through right action

The need for high moral and ethical conduct and loyalty to others is central in Confucianism

Question: What are the economic implications of Confucianism?

Three key teachings of Confucianism - loyalty, reciprocal obligations, and honesty - may all lead
to a lowering of the cost of doing business in Confucian societies

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Question: How does a society's culture impact on the values found in the workplace?

The most famous study undertaken to answer this question was done by Geert Hofstede who
isolated four dimensions that he believed summarized different cultures

1. Power distance

2. Individualism versus collectivism

3. Uncertainty avoidance

4. Masculinity versus femininity

1. Outline why the culture of a country might influence the costs of doing business in that country.
Illustrate your answer with examples.

Answer: Since in a sense the entire chapter is about this question, there can be numerous reasons and
examples of how culture influences the costs of doing business. Several are highlighted in the following
sentences, but there could be numerous others. When there are simply different norms between how
individuals from different countries interact, the costs of doing business rise as people grapple with
unfamiliar ways of doing business. For example, while in the US we may get down to business first, and
then get to know each other socially later, in many South American countries it is important develop a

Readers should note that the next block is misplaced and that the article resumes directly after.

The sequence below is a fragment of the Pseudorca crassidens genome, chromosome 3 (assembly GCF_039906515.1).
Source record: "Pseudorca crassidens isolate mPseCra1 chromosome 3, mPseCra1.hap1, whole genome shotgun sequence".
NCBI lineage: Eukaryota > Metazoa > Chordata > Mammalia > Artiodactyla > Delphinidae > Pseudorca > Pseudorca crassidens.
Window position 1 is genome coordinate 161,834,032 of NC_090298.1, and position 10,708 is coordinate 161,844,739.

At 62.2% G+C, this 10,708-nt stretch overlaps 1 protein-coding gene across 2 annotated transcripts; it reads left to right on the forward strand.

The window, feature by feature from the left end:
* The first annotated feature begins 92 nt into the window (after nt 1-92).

good social relationship before trying to discuss business issues. Different class structures and social
mobility also raise the costs of doing business, If there are inhibitions against working with people from
different classes, then the efficiency with which information can flow may be limited and the cost of
running a business increased. A country's religion can also affect the costs of business, as religious
values can affect attitudes towards work, entrepreneurship, honesty, fairness, and social responsibility.
In Hindu societies where the pursuit of material well-being can be viewed as making spiritual well being
less likely, worker productivity may be lower than in nations with other religious beliefs. Finally, a
country's education system can have important implications for the costs of business. In countries
where workers receive excellent training and are highly literate, the need for specific worker training
programs are decreased and the hiring of additional employees is facilitated.

2. Do you think business practices in an Islamic country are likely to differ from business practices in
the United States? If so, how?

Answer: There are various cultural differences between an Islamic country and the United States that
could impact business practices. The role of women, for example, or appropriate etiquette (including
simple things like not passing papers with the left hand), holidays, and wining and dining can all differ.
But beyond these types of example is the fact that the underlying philosophy and role of business can be
very different. Since Muslims are stewards of property for God, rather than owners, they are more likely
to use their resources carefully and may be less likely to give up or sell something to a person who may